ATLANTA (AP) — Federal appeals judges upheld a lower court Tuesday and rejected claims that an Alabama law which requires voters to show government-issued photo identification at the polls is racially discriminatory.
The decision by a three-judge panel of the 11th U.S. Court of Appeals, which upheld a 2018 ruling that dismissed a lawsuit filed by the NAACP and others, was a victory for Republicans who contend the law is needed to prevent voter fraud.
Rebuffing opponents who argued the law violated the Constitution and the Voting Rights Act, the court ruled that “no reasonable factfinder could find that Alabama’s voter ID law is unconstitutionally discriminatory” based on the evidence.
But Judge Darrin P. Gayles, a district judge who heard the case with the circuit judges, dissented in an opinion that noted Alabama’s “deep and troubled history of racial discrimination” and voter suppression. While some absentee fraud occurs, Gayle wrote, in-person voting fraud is ”virtually non-existent.”
The Alabama lawsuit was among the legal battles in the U.S. between voting rights advocates, who say the measures are aimed at suppressing voter turnout, and conservative states that argue the protections are needed to ensure honest elections.
U.S. District Judge L. Scott Coogler had ruled in favor of the state in 2018, saying the provision does not discriminate against minorities and was not an undue infringement on the right to vote since the state made free identification cards available for voting purposes.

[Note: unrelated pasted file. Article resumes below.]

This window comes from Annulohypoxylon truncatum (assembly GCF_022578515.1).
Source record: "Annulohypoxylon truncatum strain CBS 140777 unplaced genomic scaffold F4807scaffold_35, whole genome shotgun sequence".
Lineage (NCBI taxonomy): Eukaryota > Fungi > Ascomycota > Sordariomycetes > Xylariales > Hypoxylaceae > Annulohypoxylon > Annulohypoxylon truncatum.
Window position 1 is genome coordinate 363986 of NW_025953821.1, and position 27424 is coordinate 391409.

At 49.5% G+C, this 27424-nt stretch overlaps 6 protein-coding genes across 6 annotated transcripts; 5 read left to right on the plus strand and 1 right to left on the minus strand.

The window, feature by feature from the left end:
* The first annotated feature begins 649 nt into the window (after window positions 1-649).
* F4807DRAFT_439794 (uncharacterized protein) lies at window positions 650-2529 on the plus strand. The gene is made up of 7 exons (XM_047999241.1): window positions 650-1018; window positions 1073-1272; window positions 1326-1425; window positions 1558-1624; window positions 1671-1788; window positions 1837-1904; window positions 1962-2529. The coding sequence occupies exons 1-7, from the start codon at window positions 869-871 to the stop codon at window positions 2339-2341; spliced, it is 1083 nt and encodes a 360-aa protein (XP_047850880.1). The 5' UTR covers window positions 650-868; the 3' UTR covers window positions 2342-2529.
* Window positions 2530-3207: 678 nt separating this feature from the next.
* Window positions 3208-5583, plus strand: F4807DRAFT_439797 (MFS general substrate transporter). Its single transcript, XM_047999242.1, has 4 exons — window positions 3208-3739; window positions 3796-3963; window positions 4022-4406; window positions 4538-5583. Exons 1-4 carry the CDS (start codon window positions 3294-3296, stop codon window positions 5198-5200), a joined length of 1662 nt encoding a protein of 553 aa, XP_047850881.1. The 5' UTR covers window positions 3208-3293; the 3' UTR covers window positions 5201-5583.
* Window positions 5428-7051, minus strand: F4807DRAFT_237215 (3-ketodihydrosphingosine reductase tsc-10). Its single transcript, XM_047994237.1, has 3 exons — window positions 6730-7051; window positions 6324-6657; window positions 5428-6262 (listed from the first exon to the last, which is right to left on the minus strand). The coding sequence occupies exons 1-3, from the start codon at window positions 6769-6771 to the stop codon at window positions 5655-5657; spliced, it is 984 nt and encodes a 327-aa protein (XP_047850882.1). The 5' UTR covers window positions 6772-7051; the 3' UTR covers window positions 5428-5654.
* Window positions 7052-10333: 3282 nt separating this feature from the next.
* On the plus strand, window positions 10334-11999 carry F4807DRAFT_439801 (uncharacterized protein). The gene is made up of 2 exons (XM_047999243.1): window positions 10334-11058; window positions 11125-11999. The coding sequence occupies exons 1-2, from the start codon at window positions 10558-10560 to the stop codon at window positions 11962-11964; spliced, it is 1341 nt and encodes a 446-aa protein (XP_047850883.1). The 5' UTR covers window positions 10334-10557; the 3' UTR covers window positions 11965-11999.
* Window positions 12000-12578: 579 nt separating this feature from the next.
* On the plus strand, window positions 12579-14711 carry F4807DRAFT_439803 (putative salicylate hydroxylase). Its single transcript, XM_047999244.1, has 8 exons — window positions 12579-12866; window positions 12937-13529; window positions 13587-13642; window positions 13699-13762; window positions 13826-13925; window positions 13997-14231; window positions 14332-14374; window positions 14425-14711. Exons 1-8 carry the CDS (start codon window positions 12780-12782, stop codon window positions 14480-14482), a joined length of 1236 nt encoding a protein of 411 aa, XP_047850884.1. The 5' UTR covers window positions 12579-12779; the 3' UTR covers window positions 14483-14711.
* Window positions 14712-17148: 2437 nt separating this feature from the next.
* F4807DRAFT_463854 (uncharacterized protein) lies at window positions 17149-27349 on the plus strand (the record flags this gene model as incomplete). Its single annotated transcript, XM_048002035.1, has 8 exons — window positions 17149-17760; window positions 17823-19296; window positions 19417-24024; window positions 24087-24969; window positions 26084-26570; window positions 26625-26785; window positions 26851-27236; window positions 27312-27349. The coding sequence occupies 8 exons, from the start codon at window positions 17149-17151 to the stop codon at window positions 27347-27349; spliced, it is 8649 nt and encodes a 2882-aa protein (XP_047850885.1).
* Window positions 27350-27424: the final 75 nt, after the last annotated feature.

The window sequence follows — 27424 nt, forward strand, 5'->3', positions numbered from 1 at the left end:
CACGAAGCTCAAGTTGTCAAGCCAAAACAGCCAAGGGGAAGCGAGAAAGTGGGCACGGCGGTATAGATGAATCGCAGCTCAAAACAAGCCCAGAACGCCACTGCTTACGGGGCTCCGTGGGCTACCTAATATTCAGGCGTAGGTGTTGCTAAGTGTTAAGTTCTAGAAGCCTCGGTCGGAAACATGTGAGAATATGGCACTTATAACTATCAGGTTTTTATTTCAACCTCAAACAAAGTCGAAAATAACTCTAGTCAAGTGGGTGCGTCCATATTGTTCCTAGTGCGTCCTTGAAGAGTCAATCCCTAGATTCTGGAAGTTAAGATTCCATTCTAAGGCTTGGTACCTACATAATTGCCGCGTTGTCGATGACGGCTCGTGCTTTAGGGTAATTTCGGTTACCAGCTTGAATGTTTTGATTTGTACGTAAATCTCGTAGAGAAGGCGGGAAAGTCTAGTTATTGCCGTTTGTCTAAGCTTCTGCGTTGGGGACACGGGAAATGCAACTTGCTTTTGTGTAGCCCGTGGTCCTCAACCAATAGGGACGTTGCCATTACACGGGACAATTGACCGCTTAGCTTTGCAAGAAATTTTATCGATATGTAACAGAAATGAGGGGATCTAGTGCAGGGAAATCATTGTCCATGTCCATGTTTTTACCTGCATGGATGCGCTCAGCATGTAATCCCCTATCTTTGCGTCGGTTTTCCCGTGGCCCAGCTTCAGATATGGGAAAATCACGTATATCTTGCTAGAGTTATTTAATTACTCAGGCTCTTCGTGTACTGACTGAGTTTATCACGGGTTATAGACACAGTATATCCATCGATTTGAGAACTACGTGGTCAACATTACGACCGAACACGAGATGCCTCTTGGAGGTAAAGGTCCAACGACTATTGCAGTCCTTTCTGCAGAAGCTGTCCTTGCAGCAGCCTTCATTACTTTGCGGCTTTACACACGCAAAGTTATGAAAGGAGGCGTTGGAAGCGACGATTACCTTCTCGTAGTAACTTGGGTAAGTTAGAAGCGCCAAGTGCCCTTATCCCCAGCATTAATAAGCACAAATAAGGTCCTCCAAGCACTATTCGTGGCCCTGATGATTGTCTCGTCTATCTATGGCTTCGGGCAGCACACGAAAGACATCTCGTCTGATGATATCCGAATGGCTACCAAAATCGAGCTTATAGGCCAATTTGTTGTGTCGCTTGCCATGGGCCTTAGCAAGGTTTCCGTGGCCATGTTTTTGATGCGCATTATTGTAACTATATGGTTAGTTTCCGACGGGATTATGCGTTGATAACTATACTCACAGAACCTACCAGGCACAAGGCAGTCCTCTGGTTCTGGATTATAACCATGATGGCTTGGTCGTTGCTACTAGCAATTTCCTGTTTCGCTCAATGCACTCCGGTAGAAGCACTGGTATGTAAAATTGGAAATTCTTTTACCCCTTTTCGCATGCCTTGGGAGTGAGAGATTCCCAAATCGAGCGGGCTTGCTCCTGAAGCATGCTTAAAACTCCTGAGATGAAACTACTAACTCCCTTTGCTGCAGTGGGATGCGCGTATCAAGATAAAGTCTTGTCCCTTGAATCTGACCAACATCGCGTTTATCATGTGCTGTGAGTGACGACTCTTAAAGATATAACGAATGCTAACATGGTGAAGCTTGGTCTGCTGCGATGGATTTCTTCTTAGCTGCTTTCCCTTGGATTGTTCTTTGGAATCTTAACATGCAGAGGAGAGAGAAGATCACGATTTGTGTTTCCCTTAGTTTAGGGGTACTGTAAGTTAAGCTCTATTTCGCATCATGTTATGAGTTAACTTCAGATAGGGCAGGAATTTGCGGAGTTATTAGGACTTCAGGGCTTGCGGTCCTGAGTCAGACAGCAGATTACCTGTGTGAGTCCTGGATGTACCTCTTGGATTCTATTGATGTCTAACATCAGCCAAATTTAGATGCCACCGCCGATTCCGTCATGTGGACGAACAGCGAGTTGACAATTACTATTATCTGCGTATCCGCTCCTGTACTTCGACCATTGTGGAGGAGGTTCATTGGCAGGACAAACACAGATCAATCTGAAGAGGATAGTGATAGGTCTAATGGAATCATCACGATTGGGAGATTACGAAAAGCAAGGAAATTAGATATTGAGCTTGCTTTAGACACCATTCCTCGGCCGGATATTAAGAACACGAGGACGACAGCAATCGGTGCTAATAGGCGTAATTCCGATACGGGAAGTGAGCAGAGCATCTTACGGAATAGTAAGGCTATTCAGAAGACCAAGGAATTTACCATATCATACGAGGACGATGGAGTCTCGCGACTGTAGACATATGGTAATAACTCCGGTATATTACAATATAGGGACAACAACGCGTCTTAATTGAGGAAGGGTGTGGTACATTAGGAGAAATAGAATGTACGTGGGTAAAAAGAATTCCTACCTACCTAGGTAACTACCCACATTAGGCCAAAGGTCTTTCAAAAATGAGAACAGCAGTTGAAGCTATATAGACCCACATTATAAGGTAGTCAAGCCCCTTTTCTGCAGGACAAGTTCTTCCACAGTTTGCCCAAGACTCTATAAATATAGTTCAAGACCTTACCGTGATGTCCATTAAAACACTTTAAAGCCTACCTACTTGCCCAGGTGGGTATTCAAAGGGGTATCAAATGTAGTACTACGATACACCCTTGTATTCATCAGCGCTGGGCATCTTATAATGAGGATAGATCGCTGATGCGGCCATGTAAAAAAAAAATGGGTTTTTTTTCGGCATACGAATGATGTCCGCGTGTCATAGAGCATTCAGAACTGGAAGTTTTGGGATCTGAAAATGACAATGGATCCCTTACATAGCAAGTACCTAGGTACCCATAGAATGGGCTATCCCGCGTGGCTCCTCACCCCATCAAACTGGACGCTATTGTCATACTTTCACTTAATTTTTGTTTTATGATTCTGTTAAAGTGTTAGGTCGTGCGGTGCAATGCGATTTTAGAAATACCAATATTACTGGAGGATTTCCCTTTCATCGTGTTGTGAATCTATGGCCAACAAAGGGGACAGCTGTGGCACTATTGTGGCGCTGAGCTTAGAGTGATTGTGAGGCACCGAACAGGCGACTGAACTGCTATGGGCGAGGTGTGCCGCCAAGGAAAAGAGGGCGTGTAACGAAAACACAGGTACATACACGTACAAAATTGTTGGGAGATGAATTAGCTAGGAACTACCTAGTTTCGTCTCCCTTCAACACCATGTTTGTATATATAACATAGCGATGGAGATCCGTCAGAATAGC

Alabama has required voters to show government ID when they vote since 2014. State lawmakers approved the photo ID law in 2011 after the GOP took control of the Legislature. They argued the measure was needed to combat potential voter fraud.
The Alabama State Conference of the NAACP, Greater Birmingham Ministries and minority voters had sued over the law in 2015, calling it discriminatory and an infringement on voting rights. They contended Alabama politicians knew when they enacted it that black and Latino voters disproportionately lack photo ID.
In his dissent, Gayles cited remarks by a one-time white Republican lawmaker who said the lack of a photo ID law was “very beneficial to the Black power structure and the rest of the Democrats.”
The majority opinion, written by Circuit Judge Elizabeth Branch on behalf of herself and Circuit Judge Ed Carnes, noted the steps the state has taken to make identification cards available to voters, including mobile units.
Critics of the law did not prove it violates equal protection standards, she wrote, and the state was able to show non-discriminatory reasons for requiring voters to show identification.
While noting complaints about the state’s record of racism against Blacks, Branch wrote that “it cannot be that Alabama’s history bans its legislature from ever enacting otherwise constitutional laws about voting.”